The American rulers figured this game out and played it from day one, namely, when Bush Sr. was President and needed war money and couldn't read his lips, no new taxes. Even with the feeble stab at balancing the budget by raising taxes did virtually no good but Bush found he could get the Japanese to buy our public debts and in exchange, they could sink the yen to a level to keep Japanese goods much cheaper in America than Japan!

Whoopee. They then began the ruthless decimation our our industry in ernest.

The Chinese watched this and learned.When they got enough money going, they began to buy our debt and keep the currencies hooked together.
Some economists think there is a deep rationale for this seemingly perverse policy. I think it's something the Chinese government stumbled into as it tried to protect itself from the 1997-1998 crisis, and it is reluctant to change because the Chinese economy has been doing well. That is, China's leaders don't want to mess with success.

But pressures against China's dollar purchases are building. By keeping the yuan down, China is feeding a trade surplus that is creating a growing political backlash in America and Europe. And China, which is still a poor country, is devoting a lot of resources to the accumulation of a basically useless pile of dollars instead of to higher living standards.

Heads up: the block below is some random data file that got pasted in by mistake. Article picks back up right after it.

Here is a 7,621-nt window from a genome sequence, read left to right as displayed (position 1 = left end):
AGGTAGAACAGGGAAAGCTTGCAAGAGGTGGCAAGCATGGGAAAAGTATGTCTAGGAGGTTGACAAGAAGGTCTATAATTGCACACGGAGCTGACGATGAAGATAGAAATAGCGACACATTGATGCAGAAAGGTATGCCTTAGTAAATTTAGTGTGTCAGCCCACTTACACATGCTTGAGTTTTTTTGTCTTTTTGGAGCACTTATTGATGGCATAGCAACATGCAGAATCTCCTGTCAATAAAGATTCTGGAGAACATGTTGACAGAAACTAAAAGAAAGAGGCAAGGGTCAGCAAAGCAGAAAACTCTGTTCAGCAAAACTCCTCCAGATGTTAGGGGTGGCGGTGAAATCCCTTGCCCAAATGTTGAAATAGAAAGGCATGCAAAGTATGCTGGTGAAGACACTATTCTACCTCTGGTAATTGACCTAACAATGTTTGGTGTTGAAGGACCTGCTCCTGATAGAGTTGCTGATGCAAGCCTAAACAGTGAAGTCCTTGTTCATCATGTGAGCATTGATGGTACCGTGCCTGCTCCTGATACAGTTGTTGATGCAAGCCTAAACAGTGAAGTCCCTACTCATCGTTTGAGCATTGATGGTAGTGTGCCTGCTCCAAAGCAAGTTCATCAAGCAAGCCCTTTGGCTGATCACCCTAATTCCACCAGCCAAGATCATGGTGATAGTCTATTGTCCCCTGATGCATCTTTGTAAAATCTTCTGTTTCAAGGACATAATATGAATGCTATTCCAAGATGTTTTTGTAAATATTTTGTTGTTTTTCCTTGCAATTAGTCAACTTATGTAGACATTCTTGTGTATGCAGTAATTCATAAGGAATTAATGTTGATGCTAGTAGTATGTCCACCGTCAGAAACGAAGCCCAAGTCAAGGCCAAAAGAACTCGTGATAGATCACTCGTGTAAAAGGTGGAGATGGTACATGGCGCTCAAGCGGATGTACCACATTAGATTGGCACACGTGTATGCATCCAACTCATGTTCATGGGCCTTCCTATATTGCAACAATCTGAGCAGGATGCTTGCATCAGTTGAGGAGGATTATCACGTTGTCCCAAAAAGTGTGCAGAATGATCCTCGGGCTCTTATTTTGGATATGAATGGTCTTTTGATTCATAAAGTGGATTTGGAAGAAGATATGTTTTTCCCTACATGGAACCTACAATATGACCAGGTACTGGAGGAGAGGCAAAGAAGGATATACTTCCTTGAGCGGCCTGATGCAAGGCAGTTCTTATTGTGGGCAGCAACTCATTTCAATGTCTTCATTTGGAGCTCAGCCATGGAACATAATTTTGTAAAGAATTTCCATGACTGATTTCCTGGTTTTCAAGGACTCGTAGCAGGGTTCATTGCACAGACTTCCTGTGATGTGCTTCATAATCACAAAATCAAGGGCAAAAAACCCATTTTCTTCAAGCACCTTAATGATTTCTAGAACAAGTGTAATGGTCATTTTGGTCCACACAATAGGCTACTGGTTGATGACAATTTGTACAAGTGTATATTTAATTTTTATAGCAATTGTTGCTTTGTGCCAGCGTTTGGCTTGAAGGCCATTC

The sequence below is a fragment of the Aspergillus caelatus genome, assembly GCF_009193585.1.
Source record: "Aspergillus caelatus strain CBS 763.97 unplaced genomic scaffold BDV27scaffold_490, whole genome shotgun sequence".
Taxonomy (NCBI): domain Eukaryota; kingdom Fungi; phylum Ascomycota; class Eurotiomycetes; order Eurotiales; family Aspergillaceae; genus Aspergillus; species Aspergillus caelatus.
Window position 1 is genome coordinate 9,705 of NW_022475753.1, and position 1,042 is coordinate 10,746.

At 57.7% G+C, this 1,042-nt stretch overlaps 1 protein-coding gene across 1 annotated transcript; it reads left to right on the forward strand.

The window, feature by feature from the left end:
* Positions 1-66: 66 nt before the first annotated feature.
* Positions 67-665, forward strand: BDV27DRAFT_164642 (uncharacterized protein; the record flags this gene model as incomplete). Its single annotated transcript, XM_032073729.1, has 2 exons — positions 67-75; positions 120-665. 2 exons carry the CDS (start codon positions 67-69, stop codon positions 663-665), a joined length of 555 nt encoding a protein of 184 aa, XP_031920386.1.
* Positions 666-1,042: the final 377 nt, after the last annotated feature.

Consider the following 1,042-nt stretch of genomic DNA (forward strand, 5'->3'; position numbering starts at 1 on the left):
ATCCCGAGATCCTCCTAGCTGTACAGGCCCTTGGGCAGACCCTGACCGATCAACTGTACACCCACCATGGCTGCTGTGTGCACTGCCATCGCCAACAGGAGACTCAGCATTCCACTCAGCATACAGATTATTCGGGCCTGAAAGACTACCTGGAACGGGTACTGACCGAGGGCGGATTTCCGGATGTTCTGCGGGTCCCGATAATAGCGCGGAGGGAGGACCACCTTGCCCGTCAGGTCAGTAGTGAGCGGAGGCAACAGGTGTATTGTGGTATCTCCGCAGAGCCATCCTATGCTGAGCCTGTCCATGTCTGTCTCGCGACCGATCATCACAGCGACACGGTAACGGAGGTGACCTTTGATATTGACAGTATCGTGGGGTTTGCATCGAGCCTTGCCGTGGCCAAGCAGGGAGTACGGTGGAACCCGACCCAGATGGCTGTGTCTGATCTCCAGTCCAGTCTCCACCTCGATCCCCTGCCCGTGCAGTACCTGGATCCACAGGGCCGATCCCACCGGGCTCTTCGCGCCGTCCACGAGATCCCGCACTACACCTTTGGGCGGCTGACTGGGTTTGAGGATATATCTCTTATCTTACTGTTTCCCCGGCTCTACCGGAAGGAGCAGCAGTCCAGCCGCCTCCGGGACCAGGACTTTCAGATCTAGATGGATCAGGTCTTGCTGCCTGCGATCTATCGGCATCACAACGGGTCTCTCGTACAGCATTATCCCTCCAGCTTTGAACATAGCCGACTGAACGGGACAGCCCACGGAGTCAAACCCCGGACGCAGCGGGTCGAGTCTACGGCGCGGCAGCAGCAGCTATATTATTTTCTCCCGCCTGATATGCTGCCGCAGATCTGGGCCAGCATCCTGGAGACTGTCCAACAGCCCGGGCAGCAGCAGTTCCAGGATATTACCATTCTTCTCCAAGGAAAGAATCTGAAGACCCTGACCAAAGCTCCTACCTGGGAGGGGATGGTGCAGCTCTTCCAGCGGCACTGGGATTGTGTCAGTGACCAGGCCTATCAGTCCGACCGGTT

Always, American pundits underestimate and misunderstand our opponents, looking down on them. If anyone thinks the Chinese "stumbled" upon their past policies, they are nuts. The policy isn't "preverse". It is working just fine. The American government is now addicted to China buying our debts. Proof is that we went debt slap happy the minute they offered to bankroll our wild spending. They smiled and signed the loan papers and we went out and started wars.

They track the amount due and rub their hands with happy glee. This money isn't doing anything for China except buying America. If we go bankrupt, China doesn't care so long as we lose all the money owed to the Japanese at the same time. See?

Japan has twice as much invested and will lose twice as much if America goes bankrupt. This is called "killing two enemies with one stone." See? Stunning.
This story is still in its early days. On the first day of the new policy, the yuan rose only 2 percent, not enough to make any noticeable difference. But one of these days Chinese dollar purchases will trail off, and we'll find ourselves living in interesting times.
Little effect? This rate change, a trivial, tiny thing, had way outsized effects already. The Chinese have noted this with great glee. They know this means the yuan is a "pressure point" much more than the sneakier, more hidden yen effect.

This means they can move world markets up or down with impunity on their own agenda. I hope your hair is standing on end. It better.

Greenspan loved the idea that the world trembled at his tread. It does no longer, indeed, he has openly expressed amazement that rates don't change on his say so, the bond market no longer runs the minute he orders them, someone else gets this response.

That person speaks Mandarin.